“We still see little telltale signs,” he said. “There’s crabs with holes in their shells we’re seeing that we haven’t seen before, and I’ve never seen baby dolphins die.”
By Dahr Jamail, April 10, 2014. Source: Truthout
Image: Jared Rodriguez / Truthout
This month’s dispatch comes on the heels of the Intergovernmental Panel on Climate Change’s (IPCC) recent report, and the news is not good.
“No one on this planet will be untouched by climate change,” IPCC Chair Rajendra Pachauri announced. The report warned that climate impacts are already “severe, pervasive, and irreversible.”
The IPCC report was one of many released in recent weeks, and all of them bring dire predictions of what is coming. The American Association for the Advancement of Science (AAAS) issued a report warning that “the rate of climate change now may be as fast as any extended warming period over the past 65 million years, and it is projected to accelerate in the coming decades.” The report went on to warn of the risk “of abrupt, unpredictable, and potentially irreversible changes in the Earth’s climate system with massively disruptive impacts,” including the possible “large scale collapse of the Antarctic and Greenland ice sheets, collapse of part of the Gulf Stream, loss of the Amazon rain forest, die-off of coral reefs, and mass extinctions.”
By Martin Robards, March 24, 2014. Source: The Guardian
Staining the vista of the Chugach Mountains, the Exxon Valdez lies atop Bligh Reef two days after the grounding on 25 March 1989. Photograph: Natalie B Fobes/NG/Getty Images
Even after the recent Deepwater Horizon incident in the Gulf of Mexico— a much larger accident in terms of the amount of oil released — the spectre of Exxon Valdez remains fresh in the minds of many Americans old enough to remember the wall-to-wall media coverage of crude-smothered rocks, birds, and marine mammals.
In the quarter century since the Exxon Valdez foundered, changing economic and climatic conditions have led to increased Arctic shipping, including increasing volumes of petroleum products through the Arctic. Sadly, apart from a few areas around oil fields, there is little to no capacity to respond to an accident – leaving the region’s coastal indigenous communities and iconic wildlife at risk of a catastrophe.
Local Alaskans and conservationists like myself – who witnessed the Exxon Valdez impact at close range – will never forget the damage. The wake of oil spread far from Bligh Reef, devastating life in Prince William Sound, killing over a quarter of a million seabirds at the large colonies in neighbouring Cook Inlet, before moving along the coast of Kodiak and to a point on the Alaska Peninsula 460 miles to the south. Continue reading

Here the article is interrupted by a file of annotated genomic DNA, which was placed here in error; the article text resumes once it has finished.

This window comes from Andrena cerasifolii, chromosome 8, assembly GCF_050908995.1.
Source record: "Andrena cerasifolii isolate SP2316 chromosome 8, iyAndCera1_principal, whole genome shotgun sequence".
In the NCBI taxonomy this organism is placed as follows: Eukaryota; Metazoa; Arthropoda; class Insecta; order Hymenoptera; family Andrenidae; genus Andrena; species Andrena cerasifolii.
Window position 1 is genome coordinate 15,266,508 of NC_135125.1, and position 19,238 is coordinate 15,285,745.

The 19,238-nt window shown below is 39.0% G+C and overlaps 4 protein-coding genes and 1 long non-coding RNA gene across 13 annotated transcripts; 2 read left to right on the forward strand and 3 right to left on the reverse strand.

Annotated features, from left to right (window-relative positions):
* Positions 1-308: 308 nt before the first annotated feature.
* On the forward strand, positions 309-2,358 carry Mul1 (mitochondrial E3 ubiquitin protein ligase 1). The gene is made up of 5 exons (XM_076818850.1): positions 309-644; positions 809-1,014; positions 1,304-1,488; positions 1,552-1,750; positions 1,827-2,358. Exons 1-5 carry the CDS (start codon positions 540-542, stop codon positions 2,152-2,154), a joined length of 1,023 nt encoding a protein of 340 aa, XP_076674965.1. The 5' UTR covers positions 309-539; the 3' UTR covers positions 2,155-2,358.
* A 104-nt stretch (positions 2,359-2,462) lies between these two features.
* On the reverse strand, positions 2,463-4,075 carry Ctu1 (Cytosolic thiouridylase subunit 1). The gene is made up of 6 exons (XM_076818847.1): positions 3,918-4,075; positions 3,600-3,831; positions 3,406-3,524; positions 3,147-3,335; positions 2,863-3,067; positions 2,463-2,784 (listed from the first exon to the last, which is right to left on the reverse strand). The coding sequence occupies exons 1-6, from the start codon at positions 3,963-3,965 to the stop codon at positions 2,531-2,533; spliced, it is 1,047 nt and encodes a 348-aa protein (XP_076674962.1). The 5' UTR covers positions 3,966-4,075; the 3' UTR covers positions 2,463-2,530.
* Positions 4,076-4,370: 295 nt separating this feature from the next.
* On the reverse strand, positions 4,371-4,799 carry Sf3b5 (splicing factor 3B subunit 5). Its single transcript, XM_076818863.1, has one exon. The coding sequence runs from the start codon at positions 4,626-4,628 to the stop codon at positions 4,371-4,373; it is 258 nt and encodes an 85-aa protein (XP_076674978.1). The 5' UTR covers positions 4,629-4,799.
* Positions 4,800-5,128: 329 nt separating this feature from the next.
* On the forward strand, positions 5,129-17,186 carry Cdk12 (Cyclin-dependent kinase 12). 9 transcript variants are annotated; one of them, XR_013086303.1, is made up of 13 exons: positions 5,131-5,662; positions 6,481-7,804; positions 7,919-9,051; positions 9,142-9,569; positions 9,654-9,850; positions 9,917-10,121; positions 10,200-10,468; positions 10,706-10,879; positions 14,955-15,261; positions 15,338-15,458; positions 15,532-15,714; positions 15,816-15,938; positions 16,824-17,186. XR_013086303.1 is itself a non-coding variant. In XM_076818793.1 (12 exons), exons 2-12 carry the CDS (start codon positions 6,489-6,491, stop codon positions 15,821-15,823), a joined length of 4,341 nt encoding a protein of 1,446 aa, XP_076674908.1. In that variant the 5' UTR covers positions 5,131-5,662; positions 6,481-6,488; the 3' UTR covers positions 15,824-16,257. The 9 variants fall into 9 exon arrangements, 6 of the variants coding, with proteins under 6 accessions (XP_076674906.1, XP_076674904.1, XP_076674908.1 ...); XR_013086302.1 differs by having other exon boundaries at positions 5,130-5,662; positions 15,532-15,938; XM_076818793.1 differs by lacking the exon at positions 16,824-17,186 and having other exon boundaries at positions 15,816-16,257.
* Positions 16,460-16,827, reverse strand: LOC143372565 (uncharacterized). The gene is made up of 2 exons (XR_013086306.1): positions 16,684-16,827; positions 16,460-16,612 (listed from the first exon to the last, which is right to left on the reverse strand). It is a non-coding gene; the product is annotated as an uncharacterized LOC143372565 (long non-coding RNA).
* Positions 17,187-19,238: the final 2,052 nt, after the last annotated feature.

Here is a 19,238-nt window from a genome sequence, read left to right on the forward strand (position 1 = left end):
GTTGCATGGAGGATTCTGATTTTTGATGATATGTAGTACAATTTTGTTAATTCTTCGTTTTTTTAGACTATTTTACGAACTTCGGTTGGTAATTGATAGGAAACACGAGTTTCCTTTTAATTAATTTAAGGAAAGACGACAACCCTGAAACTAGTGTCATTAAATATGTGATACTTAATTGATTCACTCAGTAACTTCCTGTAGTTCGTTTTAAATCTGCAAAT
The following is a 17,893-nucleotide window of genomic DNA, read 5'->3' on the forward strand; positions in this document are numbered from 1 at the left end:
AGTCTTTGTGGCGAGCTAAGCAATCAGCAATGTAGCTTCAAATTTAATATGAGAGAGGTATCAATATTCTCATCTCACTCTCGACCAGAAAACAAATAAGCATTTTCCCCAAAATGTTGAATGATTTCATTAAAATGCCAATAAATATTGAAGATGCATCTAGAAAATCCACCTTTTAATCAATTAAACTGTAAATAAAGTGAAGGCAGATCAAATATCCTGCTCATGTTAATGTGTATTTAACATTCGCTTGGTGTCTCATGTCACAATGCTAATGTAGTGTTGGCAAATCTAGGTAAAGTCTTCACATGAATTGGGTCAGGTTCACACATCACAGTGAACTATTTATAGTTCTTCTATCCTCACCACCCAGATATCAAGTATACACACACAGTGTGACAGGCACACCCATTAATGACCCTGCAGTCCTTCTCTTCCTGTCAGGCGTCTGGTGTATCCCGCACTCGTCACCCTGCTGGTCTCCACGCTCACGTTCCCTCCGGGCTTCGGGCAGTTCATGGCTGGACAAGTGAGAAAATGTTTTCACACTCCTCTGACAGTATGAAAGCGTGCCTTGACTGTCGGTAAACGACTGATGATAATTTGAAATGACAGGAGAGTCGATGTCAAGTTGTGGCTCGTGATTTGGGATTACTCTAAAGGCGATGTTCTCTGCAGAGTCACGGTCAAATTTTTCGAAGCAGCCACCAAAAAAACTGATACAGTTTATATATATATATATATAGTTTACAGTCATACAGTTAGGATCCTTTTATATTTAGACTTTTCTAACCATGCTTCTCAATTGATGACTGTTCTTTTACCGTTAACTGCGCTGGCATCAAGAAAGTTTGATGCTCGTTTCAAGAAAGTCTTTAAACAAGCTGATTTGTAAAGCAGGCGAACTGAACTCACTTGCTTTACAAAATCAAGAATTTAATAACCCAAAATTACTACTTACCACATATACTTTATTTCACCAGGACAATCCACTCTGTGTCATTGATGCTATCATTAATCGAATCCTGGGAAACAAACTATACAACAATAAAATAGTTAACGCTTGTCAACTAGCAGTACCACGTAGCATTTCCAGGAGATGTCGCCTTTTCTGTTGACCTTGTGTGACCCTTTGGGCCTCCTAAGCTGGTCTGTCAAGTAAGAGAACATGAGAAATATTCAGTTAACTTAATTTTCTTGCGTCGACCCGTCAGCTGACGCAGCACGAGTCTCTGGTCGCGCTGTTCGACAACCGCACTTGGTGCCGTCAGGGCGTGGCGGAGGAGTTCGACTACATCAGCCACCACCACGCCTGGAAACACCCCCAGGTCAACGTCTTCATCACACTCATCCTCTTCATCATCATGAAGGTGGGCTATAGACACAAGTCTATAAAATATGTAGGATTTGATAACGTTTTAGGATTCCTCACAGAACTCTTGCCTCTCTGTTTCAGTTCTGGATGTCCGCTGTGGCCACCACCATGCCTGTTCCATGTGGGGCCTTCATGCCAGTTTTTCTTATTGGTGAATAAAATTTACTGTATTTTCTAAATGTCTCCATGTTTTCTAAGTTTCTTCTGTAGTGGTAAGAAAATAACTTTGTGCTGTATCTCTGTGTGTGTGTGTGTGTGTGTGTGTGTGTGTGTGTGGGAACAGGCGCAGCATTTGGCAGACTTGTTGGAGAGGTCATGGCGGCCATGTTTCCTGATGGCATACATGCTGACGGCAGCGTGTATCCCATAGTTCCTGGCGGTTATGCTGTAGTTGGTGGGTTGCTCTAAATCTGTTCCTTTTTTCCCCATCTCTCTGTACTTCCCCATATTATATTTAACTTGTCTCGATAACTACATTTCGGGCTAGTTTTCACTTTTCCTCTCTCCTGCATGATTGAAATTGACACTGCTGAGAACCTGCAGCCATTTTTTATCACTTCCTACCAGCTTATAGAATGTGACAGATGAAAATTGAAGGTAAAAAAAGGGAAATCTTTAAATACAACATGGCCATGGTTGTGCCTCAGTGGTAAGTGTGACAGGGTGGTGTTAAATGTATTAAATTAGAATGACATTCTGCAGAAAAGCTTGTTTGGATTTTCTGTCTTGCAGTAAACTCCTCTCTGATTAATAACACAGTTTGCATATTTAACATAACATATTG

Note: Well now that we’ve debunked this crackpot scheme, we can refocus on the priorities — like leaving fossil fuels in the ground, and transforming an economy based in extractive industry and relations.
-The GJEP Team
By Becky Oskin, March 20, 2014. Source: Live Science
Photo: Peter Barritt/Alamy
During Earth’s last ice age, iron dust dumped into the ocean fertilized the garden of the sea, feeding a plankton bloom that soaked up carbon dioxide from the air, a new study confirms.
But the results deal a blow to some geoengineering schemes that claim that people may be able use iron fertilization to slow global warming. The planet’s natural experiment shows it would take at least a thousand years to lower carbon dioxide levels by 40 parts per million — the amount of the drop during the ice age.
Meanwhile, carbon dioxide is now increasing by 2 parts per million yearly, so in about 20 years human emissions could add another 40 parts per million of carbon dioxide to the atmosphere. Levels currently hover around 400 parts per million.
“Even if we could reproduce what works in the natural world, it’s not going to solve the carbon dioxide problem,” said Alfredo Martínez-García, a climate scientist at ETH Zurich in Switzerland and author of the study, published today (March 20) in the journal Science. Continue reading
By Jacob Chamberlain, March 17, 2014. Source: Common Dreams
Photo: Flickr / thumeco / Creative Commons License
An increase of acidity in the Pacific Ocean is quickly killing off one of the world’s most beloved shellfish, the scallop, according to a report by the British Columbia Shellfish Grower’s Association.
“By June of 2013, we lost almost 95 per cent of our crops,” Rob Saunders, CEO of Island Scallops in B.C. told Canada’s CTV News.
The cause of this increase in acidity, scientists say, is the exponential burning of fossil fuels for energy and its subsequent pollution. Oceans naturally absorb carbon dioxide, a byproduct of fossil fuel emissions, which causes acidity to rise.
An overdose of carbon in the atmosphere subsequently causes too much acidity in the world’s oceans, Chris Harley, a marine ecologist from the University of British Columbia, told CTV News. Overly acidic water is bad for shellfish, as it impairs them from developing rigid shells. Oyster hatcheries along the West Coast are also experiencing a steep decline,CTV News reports.
“This is a bit of a red flag,” said Harley.